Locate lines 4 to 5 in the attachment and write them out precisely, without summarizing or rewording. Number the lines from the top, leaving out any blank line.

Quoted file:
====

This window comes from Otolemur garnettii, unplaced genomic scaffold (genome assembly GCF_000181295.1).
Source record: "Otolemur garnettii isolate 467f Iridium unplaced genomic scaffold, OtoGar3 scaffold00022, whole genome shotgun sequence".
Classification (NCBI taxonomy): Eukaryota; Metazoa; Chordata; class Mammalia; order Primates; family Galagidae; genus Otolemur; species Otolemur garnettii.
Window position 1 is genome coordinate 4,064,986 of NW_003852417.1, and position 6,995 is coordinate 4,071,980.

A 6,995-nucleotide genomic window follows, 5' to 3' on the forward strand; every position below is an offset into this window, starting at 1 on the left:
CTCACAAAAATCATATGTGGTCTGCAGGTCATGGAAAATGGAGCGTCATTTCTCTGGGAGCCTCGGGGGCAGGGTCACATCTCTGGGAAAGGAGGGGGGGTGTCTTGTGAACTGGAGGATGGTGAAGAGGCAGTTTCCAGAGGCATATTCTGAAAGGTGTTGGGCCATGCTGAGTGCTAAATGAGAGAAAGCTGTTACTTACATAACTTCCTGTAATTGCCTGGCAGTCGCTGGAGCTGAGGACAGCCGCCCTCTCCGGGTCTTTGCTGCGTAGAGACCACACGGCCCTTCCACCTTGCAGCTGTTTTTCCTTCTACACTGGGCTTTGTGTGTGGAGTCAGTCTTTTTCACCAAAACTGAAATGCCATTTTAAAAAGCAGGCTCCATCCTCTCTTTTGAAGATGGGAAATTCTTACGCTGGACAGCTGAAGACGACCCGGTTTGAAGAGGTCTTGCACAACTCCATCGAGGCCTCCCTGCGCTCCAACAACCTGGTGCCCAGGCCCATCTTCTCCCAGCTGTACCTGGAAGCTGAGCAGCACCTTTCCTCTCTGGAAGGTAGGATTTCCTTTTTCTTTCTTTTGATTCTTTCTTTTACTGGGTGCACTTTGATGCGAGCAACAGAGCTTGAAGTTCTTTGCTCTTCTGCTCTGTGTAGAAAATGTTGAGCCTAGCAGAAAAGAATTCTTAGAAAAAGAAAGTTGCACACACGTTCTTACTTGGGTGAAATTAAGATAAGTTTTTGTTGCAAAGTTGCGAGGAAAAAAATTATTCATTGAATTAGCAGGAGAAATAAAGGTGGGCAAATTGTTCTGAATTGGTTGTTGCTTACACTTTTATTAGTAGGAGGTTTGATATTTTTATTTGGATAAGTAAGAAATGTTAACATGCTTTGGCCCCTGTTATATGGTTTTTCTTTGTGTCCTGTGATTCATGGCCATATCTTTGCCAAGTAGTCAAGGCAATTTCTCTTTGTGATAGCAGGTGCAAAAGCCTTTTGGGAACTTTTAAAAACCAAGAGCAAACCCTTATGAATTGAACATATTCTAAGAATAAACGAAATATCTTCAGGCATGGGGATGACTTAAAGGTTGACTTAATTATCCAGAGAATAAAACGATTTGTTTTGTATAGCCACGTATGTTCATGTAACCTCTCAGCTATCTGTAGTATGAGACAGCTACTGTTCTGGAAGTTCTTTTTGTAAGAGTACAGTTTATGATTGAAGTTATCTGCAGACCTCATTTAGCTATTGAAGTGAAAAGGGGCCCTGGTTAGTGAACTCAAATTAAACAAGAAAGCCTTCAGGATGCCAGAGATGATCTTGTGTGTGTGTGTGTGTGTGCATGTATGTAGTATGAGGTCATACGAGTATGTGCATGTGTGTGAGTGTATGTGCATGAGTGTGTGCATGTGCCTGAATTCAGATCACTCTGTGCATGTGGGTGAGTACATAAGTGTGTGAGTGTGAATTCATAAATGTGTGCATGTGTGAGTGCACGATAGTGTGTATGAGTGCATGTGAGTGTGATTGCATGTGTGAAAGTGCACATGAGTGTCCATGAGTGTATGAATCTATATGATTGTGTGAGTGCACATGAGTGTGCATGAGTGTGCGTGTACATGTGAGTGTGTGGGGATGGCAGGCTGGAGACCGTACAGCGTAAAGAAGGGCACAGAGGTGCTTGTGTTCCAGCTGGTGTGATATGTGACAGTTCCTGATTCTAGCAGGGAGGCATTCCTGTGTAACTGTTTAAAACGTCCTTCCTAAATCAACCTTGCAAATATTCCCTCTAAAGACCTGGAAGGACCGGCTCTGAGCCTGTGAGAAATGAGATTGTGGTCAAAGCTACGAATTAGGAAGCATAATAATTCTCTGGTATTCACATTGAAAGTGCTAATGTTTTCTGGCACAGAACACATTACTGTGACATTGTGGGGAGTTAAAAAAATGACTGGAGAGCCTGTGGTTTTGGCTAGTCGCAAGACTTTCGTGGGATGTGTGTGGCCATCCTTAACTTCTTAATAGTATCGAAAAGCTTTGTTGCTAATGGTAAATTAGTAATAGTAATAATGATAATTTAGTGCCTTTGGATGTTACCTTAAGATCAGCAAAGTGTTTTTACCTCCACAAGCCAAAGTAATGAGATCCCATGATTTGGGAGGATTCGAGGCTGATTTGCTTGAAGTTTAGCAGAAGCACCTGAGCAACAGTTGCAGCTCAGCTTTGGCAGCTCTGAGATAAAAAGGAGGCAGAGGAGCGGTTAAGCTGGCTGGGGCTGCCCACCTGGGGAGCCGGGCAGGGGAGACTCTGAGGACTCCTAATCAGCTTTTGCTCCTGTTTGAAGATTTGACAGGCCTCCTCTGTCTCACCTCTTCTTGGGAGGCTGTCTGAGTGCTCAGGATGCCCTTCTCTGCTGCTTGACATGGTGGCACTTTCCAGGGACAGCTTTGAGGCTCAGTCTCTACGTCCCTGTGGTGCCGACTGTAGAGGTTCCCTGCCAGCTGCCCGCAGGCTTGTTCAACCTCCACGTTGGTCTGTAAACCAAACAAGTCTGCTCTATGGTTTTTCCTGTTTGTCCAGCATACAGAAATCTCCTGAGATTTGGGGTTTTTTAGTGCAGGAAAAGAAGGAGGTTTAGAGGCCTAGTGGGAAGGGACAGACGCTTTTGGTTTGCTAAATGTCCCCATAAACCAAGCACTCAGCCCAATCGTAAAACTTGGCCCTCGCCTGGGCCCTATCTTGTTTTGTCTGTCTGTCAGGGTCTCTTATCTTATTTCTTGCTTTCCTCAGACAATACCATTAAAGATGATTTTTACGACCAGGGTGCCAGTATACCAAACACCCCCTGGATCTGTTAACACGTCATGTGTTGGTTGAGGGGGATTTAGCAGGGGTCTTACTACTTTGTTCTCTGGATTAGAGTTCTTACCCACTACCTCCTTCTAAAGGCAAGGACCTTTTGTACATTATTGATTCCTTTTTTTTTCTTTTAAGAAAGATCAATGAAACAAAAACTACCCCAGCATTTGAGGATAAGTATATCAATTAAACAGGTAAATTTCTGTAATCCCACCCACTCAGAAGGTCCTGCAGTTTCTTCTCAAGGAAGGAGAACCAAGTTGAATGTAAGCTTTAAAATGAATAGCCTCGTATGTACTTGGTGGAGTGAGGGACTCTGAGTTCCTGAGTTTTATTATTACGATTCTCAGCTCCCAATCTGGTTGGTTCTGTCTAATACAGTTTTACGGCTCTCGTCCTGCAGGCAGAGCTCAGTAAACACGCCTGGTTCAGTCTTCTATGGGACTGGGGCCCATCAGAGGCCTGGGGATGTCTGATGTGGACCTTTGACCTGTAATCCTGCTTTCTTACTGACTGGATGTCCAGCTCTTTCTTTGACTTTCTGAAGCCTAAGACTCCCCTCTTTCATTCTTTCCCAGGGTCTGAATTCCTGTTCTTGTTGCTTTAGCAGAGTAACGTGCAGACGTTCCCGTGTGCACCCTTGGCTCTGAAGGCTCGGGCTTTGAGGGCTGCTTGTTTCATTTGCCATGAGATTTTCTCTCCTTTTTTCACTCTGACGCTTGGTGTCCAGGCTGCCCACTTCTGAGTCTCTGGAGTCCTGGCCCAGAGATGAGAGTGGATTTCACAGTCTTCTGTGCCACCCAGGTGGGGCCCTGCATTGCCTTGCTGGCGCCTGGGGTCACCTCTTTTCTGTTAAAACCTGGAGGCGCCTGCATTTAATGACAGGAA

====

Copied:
Window position 1 is genome coordinate 4,064,986 of NW_003852417.1, and position 6,995 is coordinate 4,071,980.

A 6,995-nucleotide genomic window follows, 5' to 3' on the forward strand; every position below is an offset into this window, starting at 1 on the left: